I have been relatively open about my college admissions process, so why change now? So yes I am here and I am #embracingmyrejection. So here goes.

As of 29/3/18

Yale ’22 – Rejected

Brown ’22 – Rejected

Pomona ’22 – Rejected

George Washington University ’22 – Rejected

Tufts ’22 – Rejected

So yeah, I was rejected. Whatever.

Keep prospering friends!



PS. I don’t really like the word rejection or denial, especially in this context. But I can’t think of a better word anyways.

PPS. If anyone has any cool gap year ideas please slide into my DMs

Long Posts, Rants

An Open Letter To Europa-Park

Dear Europa-Park,

I have been meaning to write this letter for a while now. I had the pleasure of being a guest at your park a few months ago and was quite frankly impressed by the concept of your amusement park. It is appreciated that you bring all of Europe to one place, so those of us who cannot afford the inflated prices of transport on this continent can pay a visit to Rust and have it all for a mere 50 Euros. You all have really outdone yourselves, and I must commend you on how German efficiency is embodied in so many aspects of your park. However, I am not here to massage your ego, you probably already know all of this, I mean, why wouldn’t you? You seem to be making millions in profit, so you must be doing something right. I write this letter to you not being angry, but with the hopes that this may motivate you to improve certain aspects of your theme park, specifically the AdventureLand themed area, or as I like to call it, the Africa section.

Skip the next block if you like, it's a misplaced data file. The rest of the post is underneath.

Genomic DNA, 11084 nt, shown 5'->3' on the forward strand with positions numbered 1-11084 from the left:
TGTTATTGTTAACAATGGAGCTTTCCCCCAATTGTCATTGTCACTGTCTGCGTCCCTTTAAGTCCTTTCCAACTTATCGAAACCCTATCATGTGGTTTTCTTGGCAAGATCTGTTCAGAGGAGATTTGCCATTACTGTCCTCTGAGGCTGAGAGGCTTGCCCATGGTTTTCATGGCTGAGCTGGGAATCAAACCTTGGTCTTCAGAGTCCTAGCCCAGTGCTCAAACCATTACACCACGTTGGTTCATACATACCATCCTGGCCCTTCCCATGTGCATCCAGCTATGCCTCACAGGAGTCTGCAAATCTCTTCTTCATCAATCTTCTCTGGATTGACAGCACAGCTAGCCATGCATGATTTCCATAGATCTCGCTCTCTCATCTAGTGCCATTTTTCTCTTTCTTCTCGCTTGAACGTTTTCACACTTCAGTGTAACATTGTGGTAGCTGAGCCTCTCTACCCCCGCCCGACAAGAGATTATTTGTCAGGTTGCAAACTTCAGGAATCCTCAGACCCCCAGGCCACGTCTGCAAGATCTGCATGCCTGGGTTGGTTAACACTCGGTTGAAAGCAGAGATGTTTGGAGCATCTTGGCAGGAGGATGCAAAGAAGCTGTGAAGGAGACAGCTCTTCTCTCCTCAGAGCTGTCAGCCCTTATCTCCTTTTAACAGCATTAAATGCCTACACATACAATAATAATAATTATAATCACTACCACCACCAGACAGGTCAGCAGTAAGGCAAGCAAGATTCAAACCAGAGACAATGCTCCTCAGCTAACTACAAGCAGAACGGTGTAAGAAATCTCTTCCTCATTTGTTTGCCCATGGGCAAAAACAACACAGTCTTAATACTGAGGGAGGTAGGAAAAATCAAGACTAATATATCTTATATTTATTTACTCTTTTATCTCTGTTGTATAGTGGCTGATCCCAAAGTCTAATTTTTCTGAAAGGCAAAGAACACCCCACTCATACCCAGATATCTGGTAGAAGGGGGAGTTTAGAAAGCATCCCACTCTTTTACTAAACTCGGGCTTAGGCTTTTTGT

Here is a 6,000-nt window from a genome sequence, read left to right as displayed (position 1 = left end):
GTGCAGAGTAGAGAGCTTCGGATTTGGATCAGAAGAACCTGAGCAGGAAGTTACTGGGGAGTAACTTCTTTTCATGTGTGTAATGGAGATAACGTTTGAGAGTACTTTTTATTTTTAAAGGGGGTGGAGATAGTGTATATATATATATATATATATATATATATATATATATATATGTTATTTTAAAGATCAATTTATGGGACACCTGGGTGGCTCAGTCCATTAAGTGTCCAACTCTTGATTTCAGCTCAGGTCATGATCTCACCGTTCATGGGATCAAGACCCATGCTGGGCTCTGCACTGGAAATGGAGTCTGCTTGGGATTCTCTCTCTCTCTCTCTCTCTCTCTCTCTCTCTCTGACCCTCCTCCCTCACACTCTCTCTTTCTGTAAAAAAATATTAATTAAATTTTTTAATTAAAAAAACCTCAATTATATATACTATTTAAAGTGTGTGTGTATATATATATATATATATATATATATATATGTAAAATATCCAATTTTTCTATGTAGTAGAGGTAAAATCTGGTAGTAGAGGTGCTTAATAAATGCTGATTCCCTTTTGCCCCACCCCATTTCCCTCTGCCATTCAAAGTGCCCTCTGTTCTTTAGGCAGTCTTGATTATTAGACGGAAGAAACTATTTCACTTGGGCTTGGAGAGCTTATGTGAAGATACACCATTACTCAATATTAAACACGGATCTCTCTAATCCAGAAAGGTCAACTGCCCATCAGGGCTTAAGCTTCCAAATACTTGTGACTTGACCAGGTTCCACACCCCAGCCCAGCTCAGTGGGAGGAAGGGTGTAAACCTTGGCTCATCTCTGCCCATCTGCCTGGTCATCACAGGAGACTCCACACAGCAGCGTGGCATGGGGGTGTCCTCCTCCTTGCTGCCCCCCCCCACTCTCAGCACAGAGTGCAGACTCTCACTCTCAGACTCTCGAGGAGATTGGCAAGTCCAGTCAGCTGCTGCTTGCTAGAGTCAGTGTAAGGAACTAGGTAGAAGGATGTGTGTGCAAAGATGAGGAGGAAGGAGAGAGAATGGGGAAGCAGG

Now, some may say that Africans should be honoured that of ALL places outside of Europe that you could have chosen to pay homage to by including in your park, you chose Africa. I, as an African am immensely grateful that you considered us above the Asians, Americans, and Antarcticians! I would just like to draw your attention to a few aspects of this section that you may want to reconsider as you plan to remodel your park in the future.

First and foremost, I question what and who the restaurant you called the “colonial food station” serves. Over 50 years after the end of colonialism I would imagine that colonialists were no longer extracting resources from the continent. Hmm…or maybe it is a colonial food station because hidden behind the counter are indigenous Africans forced to work for the benefit of revelers at your park (Deja-vu). Or maybe, you are acknowledging through your sign that even after colonialism ending on paper, the global economic system is structured to exploit the African continent and make its people subservient to the needs of the west. Oh, but I can only speculate!

Now, I must address the dolls. The very very black dolls. The very very black dolls that were dancing and playing drums. Nonstop. I get it, they provide nice ambiance and put people into the mood as they proceed to enter the raft named “African Queen.” I don’t blame you either, for years and years Africa was the “dark continent.” Some people out there still call it that too, so it must have been fitting to source the blackest fabric and paint possible to make the dolls look “African.” But that wasn’t all, because we have an abundance of grass and hence, straw, in Africa, it was even more right to adorn these dolls in straw regalia because, Africa!